Senate Confirms Nikki Haley as Next U.N. Ambassador
The Senate overwhelmingly voted for Nikki Haley to be the next ambassador to the United Nations. Haley, who has served as the Republican governor of South Carolina since 2010, was approved with a 96-4 vote. As my colleague Russell Berman writes:
Despite her lack of foreign policy experience, Haley faced little opposition from Democrats, who were impressed with her performance in private meetings and at her confirmation hearing before the Senate Foreign Relations Committee.
She is the fourth Trump nominee to get Senate approval.
Yahya Jammeh, the ousted president of Gambia, has found a new home in Equatorial Guinea. Jammeh fled Gambia last week after finally conceding defeat in December’s presidential race. For months, he said he would remain in power, only deciding to leave after West African troops, led by Senegal, invaded and threatened to remove him from power. Adama Barrow, who defeated Jammeh, was sworn in last week. He has not returned from Senegal, where he sought refuge during the political crisis. If Jammeh had remained, he would likely face charges related to human rights abuses over the two decades he was in power. According to Brian Klaas, a fellow at the London School of Economics, since the end of the Cold War, 23 percent of ousted sub-Saharan African rulers have been forced into exile. Jammeh joins that list. Equatorial Guinea is a Central African nation located around 2,000 miles southeast of Gambia. The oil-rich nation is ranked amongst the worst human rights abusers in the world.
LAPD Officers Won't Face Charges in Ezell Ford Shooting, DA Says
Los Angeles County prosecutors said Tuesday the Los Angeles Police Department officers who shot and killed Ezell Ford in August 2014 will not face criminal charges, the Los Angeles Times reports. The prosecutors concluded that Ford posed “an immediate threat” to LAPD officers Sharlton Wampler and Antonio Villegas, causing them to respond with deadly force. On August 11, 2014, the officers stopped and engaged in a physical altercation with Ford, who was diagnosed with schizophrenia and bipolar disorder. LAPD officials said the 25-year-old then grabbed Wampler’s gun, prompting the two officers to open fire. The shooting, which took place two days after the fatal police shooting of Michael Brown in Ferguson, Missouri, sparked large local protests. In 2015, the Los Angeles Police Commission ruled that though Villegas’ actions were justified, Wampler’s actions violated LAPD policy, including both his initial contact with Ford and well as his decision to use lethal and nonlethal force. Los Angeles Mayor Eric Garcetti, in response to Tuesday’s decision, said: “I accept the decision made by the District Attorney, but rededicate my administration to the search for better ways to protect the safety of all Angelenos, and reiterate my support for the Police Commission’s goal of reinforcing de-escalation in the training of our officers.”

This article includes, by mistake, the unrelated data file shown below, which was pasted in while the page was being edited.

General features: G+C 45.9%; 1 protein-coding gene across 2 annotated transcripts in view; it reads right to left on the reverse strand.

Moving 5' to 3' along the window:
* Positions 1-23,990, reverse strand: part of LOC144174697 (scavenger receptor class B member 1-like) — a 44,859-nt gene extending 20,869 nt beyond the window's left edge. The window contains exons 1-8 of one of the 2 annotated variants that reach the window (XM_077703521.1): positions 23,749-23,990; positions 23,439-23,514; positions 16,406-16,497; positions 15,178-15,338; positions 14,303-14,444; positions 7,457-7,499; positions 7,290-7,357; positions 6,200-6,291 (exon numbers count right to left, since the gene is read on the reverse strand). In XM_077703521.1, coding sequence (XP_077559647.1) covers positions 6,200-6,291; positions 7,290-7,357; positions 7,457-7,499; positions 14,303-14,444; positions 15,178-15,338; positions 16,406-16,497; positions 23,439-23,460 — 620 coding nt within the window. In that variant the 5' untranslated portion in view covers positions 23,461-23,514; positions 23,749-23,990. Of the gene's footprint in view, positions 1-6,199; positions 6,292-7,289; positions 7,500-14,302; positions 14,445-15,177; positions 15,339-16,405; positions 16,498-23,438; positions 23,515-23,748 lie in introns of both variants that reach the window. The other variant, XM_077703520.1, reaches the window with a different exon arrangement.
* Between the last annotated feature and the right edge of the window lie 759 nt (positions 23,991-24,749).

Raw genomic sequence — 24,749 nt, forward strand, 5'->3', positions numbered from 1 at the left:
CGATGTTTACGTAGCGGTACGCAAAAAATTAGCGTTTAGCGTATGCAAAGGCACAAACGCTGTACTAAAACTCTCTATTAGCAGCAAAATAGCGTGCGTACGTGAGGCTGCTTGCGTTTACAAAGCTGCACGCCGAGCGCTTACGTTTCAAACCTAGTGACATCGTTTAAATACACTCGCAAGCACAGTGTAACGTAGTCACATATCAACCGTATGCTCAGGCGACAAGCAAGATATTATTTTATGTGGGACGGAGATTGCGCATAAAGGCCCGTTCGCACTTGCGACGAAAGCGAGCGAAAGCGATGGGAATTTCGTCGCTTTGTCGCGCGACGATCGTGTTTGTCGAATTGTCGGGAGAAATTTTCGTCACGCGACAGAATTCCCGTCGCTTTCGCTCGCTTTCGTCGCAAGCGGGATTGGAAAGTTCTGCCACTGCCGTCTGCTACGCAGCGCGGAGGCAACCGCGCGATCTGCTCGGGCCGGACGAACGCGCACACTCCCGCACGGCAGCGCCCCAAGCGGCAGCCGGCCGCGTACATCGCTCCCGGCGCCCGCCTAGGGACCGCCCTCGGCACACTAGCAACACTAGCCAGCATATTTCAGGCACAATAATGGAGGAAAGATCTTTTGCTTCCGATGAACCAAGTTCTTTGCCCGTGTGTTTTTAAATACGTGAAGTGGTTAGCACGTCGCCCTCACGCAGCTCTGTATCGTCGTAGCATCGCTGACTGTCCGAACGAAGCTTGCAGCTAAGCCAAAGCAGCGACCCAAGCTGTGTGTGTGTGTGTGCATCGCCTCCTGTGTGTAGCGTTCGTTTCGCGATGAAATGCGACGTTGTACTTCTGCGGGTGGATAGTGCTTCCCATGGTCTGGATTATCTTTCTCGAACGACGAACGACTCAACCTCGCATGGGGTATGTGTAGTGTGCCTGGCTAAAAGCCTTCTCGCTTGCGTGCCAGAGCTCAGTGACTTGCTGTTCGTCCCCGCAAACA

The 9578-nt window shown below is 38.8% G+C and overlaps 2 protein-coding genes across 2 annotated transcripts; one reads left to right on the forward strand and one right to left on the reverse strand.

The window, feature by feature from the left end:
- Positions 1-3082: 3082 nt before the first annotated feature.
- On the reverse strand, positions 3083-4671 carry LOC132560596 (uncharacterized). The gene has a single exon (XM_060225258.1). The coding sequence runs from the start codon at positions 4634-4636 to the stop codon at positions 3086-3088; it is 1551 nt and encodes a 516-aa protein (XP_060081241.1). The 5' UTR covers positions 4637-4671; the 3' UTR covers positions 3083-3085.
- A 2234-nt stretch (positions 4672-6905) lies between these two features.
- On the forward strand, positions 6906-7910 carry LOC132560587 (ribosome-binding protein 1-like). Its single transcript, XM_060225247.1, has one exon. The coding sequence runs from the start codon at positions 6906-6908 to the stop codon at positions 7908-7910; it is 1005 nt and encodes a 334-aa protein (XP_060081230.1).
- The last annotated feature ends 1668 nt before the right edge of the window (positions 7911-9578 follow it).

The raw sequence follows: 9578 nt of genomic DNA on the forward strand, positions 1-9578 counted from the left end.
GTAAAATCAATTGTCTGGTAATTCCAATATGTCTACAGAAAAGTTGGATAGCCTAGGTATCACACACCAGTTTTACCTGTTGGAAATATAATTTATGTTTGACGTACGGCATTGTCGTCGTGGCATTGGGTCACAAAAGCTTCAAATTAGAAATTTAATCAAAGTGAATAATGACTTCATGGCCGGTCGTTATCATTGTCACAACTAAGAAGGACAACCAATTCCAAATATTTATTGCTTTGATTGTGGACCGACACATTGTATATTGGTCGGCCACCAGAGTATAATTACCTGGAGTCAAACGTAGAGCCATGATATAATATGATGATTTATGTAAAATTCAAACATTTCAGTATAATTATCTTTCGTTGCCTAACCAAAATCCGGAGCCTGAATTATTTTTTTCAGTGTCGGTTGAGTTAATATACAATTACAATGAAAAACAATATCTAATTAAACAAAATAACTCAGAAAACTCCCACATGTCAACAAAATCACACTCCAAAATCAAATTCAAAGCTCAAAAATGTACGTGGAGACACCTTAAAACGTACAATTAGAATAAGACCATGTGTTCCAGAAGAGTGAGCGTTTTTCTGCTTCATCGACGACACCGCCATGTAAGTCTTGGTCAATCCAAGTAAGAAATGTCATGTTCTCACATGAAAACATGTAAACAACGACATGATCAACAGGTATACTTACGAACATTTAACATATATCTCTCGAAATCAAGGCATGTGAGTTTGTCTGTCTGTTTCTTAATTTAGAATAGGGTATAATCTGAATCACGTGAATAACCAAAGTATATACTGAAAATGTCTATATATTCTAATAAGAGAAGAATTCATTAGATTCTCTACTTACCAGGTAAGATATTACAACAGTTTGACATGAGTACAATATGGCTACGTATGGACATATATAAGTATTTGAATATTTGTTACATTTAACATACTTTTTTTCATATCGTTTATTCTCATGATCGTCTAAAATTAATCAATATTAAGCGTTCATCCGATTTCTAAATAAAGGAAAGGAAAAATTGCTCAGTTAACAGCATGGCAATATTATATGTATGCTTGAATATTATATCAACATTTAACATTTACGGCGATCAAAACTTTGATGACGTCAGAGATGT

Michigan Says Lead in Flint's Water Has Fallen to Safe Levels
Michigan’s Department of Environmental Quality says the lead in Flint’s drinking water has fallen to 12 parts per billion from July to December 2016—below the federally safe limit of of 15 ppb. Lead levels were 20 ppb in the first six months of the 2016. The city’s 100,000 residents have struggled without safe drinking water since 2014 because of the manmade crisis. The state acknowledged unsafe levels of lead last October. Residents have relied on bottled water since that time.
Trump Moves to Advance Construction of Keystone and Dakota Access Pipelines
President Trump signed executive actions Tuesday to advance the construction of the Keystone and Dakota Access Pipelines. The projects, which are aimed at constructing pipelines from Canadian tar sands to the Texas gulf coast and from oil fields in North Dakota to southern Illinois, respectively, were blocked by the Obama administration. The move is one the Trump administration said it would tackle on Day One, and serves as a blow to environmentalists who opposed the impact both projects could have on the environment and, in the case of the Dakota Access Pipeline, the damage it could inflict on the Standing Rock Sioux Tribe’s water supply and sacred sites. Here’s more from my colleague Robinson Meyer on what the executive orders say here.